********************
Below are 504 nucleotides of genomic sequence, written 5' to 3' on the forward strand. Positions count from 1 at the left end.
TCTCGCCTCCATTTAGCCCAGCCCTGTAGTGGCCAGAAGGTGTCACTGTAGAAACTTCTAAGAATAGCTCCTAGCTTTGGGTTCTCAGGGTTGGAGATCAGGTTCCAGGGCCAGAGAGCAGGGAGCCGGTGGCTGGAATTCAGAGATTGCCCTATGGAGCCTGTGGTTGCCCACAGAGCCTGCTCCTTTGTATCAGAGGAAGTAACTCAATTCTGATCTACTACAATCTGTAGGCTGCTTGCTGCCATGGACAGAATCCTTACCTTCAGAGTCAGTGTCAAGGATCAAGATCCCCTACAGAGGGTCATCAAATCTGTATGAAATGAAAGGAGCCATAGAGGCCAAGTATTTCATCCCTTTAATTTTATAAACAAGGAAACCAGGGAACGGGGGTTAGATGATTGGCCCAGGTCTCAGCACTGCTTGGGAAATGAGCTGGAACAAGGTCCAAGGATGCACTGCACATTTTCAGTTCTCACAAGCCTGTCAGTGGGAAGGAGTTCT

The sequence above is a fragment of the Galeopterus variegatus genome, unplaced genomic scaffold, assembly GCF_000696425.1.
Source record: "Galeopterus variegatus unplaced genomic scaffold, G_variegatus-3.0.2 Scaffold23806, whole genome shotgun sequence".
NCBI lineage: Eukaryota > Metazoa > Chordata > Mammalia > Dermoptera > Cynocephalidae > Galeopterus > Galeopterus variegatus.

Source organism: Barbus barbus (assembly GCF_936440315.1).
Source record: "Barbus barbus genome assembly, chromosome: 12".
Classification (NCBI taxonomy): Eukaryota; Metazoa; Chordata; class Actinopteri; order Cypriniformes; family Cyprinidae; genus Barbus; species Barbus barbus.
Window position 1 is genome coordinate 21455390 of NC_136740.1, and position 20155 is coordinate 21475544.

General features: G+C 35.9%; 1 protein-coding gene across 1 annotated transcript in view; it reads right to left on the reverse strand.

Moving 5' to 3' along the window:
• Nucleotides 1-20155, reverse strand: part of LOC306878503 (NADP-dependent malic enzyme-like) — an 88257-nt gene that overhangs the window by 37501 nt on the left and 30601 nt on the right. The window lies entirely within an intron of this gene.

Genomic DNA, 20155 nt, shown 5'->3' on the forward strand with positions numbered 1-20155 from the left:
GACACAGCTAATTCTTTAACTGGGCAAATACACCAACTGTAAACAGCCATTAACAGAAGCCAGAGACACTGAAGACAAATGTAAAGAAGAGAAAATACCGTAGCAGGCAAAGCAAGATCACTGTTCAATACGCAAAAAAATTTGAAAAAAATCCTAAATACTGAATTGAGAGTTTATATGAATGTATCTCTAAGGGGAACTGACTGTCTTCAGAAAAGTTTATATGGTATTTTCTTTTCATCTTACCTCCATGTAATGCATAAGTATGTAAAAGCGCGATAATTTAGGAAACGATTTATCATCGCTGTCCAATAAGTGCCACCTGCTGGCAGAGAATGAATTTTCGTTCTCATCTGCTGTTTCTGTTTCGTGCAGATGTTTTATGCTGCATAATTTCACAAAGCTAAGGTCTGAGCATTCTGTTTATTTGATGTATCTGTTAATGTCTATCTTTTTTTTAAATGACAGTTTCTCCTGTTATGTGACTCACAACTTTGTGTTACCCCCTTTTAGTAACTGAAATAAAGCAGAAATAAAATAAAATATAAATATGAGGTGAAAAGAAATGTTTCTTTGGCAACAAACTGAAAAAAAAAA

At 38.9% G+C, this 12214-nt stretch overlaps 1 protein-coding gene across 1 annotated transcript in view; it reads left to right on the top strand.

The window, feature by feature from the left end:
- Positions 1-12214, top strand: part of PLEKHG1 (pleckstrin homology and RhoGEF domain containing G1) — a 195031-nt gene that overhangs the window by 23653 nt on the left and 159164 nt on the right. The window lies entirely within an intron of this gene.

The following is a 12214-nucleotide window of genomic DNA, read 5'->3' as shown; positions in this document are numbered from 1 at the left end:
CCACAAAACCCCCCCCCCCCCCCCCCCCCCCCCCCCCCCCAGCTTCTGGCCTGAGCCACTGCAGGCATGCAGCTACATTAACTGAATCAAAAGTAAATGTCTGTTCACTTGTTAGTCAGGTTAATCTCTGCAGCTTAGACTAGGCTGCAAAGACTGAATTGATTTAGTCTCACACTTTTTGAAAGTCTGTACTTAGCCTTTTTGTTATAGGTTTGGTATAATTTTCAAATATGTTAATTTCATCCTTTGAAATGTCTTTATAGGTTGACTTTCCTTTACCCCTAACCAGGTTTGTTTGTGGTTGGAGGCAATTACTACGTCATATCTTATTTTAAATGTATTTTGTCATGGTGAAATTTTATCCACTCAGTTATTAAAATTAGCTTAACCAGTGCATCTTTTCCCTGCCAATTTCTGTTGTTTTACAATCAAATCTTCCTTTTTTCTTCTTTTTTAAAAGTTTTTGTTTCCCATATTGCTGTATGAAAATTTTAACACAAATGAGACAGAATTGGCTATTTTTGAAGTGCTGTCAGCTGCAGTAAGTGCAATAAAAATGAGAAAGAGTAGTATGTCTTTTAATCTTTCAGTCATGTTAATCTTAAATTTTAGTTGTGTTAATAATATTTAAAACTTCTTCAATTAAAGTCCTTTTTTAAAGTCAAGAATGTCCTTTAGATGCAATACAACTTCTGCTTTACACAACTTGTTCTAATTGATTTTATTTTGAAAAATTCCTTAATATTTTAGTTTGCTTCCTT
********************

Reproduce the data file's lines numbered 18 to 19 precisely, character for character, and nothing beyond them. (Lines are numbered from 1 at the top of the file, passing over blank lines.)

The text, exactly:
The following is a 12214-nucleotide window of genomic DNA, read 5'->3' as shown; positions in this document are numbered from 1 at the left end:
CCACAAAACCCCCCCCCCCCCCCCCCCCCCCCCCCCCCCCAGCTTCTGGCCTGAGCCACTGCAGGCATGCAGCTACATTAACTGAATCAAAAGTAAATGTCTGTTCACTTGTTAGTCAGGTTAATCTCTGCAGCTTAGACTAGGCTGCAAAGACTGAATTGATTTAGTCTCACACTTTTTGAAAGTCTGTACTTAGCCTTTTTGTTATAGGTTTGGTATAATTTTCAAATATGTTAATTTCATCCTTTGAAATGTCTTTATAGGTTGACTTTCCTTTACCCCTAACCAGGTTTGTTTGTGGTTGGAGGCAATTACTACGTCATATCTTATTTTAAATGTATTTTGTCATGGTGAAATTTTATCCACTCAGTTATTAAAATTAGCTTAACCAGTGCATCTTTTCCCTGCCAATTTCTGTTGTTTTACAATCAAATCTTCCTTTTTTCTTCTTTTTTAAAAGTTTTTGTTTCCCATATTGCTGTATGAAAATTTTAACACAAATGAGACAGAATTGGCTATTTTTGAAGTGCTGTCAGCTGCAGTAAGTGCAATAAAAATGAGAAAGAGTAGTATGTCTTTTAATCTTTCAGTCATGTTAATCTTAAATTTTAGTTGTGTTAATAATATTTAAAACTTCTTCAATTAAAGTCCTTTTTTAAAGTCAAGAATGTCCTTTAGATGCAATACAACTTCTGCTTTACACAACTTGTTCTAATTGATTTTATTTTGAAAAATTCCTTAATATTTTAGTTTGCTTCCTT